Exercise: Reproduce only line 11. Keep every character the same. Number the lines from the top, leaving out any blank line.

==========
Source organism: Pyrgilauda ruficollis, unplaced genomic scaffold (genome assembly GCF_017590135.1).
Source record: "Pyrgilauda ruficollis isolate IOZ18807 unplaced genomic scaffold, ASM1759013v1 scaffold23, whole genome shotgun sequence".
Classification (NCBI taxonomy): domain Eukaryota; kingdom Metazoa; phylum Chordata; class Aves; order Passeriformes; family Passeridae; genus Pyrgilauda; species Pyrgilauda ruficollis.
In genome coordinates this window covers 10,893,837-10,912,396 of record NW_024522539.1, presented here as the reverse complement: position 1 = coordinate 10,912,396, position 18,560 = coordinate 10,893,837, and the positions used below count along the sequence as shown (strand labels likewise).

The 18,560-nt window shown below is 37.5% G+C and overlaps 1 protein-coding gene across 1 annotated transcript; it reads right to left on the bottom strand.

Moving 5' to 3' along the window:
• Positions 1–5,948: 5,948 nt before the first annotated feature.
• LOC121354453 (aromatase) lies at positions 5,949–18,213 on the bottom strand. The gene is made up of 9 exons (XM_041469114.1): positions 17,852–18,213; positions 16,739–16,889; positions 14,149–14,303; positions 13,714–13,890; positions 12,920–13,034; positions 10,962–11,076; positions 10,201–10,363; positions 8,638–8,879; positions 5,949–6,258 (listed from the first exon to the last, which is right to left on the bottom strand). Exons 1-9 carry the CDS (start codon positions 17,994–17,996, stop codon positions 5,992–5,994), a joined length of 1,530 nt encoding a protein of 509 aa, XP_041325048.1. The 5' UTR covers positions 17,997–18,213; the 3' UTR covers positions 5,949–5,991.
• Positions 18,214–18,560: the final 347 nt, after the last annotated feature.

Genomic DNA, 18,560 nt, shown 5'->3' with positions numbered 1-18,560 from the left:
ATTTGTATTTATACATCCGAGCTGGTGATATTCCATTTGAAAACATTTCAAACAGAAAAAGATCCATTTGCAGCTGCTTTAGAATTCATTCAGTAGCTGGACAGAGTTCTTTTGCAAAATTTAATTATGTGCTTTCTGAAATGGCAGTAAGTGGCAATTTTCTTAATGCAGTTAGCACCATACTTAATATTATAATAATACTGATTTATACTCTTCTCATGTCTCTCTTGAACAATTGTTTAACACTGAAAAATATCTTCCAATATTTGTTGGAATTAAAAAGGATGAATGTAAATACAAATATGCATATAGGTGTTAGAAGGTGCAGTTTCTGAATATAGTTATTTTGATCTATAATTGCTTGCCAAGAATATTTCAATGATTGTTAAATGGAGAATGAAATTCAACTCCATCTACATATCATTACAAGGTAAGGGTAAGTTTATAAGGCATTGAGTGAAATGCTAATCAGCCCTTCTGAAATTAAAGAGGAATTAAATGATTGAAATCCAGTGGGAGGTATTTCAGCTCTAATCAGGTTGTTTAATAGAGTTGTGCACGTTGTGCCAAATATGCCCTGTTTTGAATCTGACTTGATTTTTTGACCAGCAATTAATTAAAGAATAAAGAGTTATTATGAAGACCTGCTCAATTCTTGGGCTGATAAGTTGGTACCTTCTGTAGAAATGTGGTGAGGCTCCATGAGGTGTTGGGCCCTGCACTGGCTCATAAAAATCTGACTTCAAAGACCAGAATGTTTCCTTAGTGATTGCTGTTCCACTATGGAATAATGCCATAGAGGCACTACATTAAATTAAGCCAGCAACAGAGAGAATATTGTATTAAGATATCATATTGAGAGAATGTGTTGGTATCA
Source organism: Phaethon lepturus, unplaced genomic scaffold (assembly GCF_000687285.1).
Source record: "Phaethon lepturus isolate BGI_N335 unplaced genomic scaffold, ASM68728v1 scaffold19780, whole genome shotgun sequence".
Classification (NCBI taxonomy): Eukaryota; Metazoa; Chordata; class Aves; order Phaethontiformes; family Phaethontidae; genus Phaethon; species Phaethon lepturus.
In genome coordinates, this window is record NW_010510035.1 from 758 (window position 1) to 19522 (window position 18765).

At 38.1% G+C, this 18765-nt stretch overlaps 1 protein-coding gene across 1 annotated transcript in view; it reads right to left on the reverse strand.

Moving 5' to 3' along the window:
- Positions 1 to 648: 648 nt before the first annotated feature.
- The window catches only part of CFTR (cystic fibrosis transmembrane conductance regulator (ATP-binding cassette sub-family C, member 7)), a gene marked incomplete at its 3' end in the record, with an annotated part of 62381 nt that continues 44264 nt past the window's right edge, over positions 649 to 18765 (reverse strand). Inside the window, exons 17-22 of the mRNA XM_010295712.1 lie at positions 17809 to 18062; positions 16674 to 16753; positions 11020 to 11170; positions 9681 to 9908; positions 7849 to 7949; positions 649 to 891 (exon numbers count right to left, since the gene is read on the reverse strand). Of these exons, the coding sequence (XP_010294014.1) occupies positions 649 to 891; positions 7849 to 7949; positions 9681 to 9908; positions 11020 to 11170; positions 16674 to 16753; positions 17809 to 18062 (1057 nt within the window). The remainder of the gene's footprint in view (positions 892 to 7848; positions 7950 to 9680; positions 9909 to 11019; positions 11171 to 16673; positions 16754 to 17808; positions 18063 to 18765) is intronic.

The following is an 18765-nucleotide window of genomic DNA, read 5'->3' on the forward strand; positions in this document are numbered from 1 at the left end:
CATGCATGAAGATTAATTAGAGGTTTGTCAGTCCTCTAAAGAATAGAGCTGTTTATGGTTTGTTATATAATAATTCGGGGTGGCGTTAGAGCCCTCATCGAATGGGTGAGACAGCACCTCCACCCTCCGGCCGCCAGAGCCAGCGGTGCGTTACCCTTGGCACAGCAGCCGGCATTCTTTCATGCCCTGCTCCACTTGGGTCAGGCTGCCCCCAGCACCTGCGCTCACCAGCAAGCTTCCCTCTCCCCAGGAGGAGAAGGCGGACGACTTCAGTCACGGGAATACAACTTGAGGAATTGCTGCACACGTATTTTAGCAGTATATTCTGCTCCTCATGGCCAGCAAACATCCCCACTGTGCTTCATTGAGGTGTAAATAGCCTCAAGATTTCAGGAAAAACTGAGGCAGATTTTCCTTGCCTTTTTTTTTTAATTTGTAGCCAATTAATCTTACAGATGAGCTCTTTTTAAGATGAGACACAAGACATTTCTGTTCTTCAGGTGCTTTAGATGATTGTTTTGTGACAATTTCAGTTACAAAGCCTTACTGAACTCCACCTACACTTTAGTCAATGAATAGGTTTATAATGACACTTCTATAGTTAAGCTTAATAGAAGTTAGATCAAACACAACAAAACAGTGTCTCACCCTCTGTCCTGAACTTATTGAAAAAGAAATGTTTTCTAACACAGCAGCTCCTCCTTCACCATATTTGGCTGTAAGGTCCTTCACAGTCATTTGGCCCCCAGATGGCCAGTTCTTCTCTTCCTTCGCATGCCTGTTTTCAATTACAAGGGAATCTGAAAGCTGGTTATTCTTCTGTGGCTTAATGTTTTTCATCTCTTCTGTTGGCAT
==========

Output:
ATTTGTATTTATACATCCGAGCTGGTGATATTCCATTTGAAAACATTTCAAACAGAAAAAGATCCATTTGCAGCTGCTTTAGAATTCATTCAGTAGCTGGACAGAGTTCTTTTGCAAAATTTAATTATGTGCTTTCTGAAATGGCAGTAAGTGGCAATTTTCTTAATGCAGTTAGCACCATACTTAATATTATAATAATACTGATTTATACTCTTCTCATGTCTCTCTTGAACAATTGTTTAACACTGAAAAATATCTTCCAATATTTGTTGGAATTAAAAAGGATGAATGTAAATACAAATATGCATATAGGTGTTAGAAGGTGCAGTTTCTGAATATAGTTATTTTGATCTATAATTGCTTGCCAAGAATATTTCAATGATTGTTAAATGGAGAATGAAATTCAACTCCATCTACATATCATTACAAGGTAAGGGTAAGTTTATAAGGCATTGAGTGAAATGCTAATCAGCCCTTCTGAAATTAAAGAGGAATTAAATGATTGAAATCCAGTGGGAGGTATTTCAGCTCTAATCAGGTTGTTTAATAGAGTTGTGCACGTTGTGCCAAATATGCCCTGTTTTGAATCTGACTTGATTTTTTGACCAGCAATTAATTAAAGAATAAAGAGTTATTATGAAGACCTGCTCAATTCTTGGGCTGATAAGTTGGTACCTTCTGTAGAAATGTGGTGAGGCTCCATGAGGTGTTGGGCCCTGCACTGGCTCATAAAAATCTGACTTCAAAGACCAGAATGTTTCCTTAGTGATTGCTGTTCCACTATGGAATAATGCCATAGAGGCACTACATTAAATTAAGCCAGCAACAGAGAGAATATTGTATTAAGATATCATATTGAGAGAATGTGTTGGTATCA